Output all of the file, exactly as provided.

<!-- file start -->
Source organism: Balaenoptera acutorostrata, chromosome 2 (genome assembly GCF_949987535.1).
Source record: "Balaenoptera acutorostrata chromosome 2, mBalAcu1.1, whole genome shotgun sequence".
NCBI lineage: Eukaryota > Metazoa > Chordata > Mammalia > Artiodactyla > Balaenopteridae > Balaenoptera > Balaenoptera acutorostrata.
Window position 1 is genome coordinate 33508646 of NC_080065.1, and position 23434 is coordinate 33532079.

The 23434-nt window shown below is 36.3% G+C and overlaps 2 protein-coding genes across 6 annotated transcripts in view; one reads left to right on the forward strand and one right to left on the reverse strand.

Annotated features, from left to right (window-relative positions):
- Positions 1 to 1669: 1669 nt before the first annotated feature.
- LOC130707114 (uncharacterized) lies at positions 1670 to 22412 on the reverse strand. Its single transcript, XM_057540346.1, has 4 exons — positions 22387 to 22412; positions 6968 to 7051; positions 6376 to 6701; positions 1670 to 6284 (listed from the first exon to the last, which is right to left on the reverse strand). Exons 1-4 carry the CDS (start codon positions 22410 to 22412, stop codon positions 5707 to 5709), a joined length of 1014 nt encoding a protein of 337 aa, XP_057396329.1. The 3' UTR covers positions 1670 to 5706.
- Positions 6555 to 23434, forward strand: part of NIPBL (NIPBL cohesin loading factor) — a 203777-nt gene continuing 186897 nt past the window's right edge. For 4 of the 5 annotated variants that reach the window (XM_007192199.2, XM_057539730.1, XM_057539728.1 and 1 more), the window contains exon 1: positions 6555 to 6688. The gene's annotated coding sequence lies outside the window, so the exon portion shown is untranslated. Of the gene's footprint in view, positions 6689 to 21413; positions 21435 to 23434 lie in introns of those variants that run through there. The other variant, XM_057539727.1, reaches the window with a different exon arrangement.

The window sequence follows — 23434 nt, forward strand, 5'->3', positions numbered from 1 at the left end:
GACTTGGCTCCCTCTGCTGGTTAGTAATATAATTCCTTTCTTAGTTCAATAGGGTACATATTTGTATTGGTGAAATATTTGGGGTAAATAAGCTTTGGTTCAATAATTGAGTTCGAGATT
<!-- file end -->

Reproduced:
Source organism: Balaenoptera acutorostrata, chromosome 2 (genome assembly GCF_949987535.1).
Source record: "Balaenoptera acutorostrata chromosome 2, mBalAcu1.1, whole genome shotgun sequence".
NCBI lineage: Eukaryota > Metazoa > Chordata > Mammalia > Artiodactyla > Balaenopteridae > Balaenoptera > Balaenoptera acutorostrata.
Window position 1 is genome coordinate 33508646 of NC_080065.1, and position 23434 is coordinate 33532079.

The 23434-nt window shown below is 36.3% G+C and overlaps 2 protein-coding genes across 6 annotated transcripts in view; one reads left to right on the forward strand and one right to left on the reverse strand.

Annotated features, from left to right (window-relative positions):
- Positions 1 to 1669: 1669 nt before the first annotated feature.
- LOC130707114 (uncharacterized) lies at positions 1670 to 22412 on the reverse strand. Its single transcript, XM_057540346.1, has 4 exons — positions 22387 to 22412; positions 6968 to 7051; positions 6376 to 6701; positions 1670 to 6284 (listed from the first exon to the last, which is right to left on the reverse strand). Exons 1-4 carry the CDS (start codon positions 22410 to 22412, stop codon positions 5707 to 5709), a joined length of 1014 nt encoding a protein of 337 aa, XP_057396329.1. The 3' UTR covers positions 1670 to 5706.
- Positions 6555 to 23434, forward strand: part of NIPBL (NIPBL cohesin loading factor) — a 203777-nt gene continuing 186897 nt past the window's right edge. For 4 of the 5 annotated variants that reach the window (XM_007192199.2, XM_057539730.1, XM_057539728.1 and 1 more), the window contains exon 1: positions 6555 to 6688. The gene's annotated coding sequence lies outside the window, so the exon portion shown is untranslated. Of the gene's footprint in view, positions 6689 to 21413; positions 21435 to 23434 lie in introns of those variants that run through there. The other variant, XM_057539727.1, reaches the window with a different exon arrangement.

The window sequence follows — 23434 nt, forward strand, 5'->3', positions numbered from 1 at the left end:
GACTTGGCTCCCTCTGCTGGTTAGTAATATAATTCCTTTCTTAGTTCAATAGGGTACATATTTGTATTGGTGAAATATTTGGGGTAAATAAGCTTTGGTTCAATAATTGAGTTCGAGATT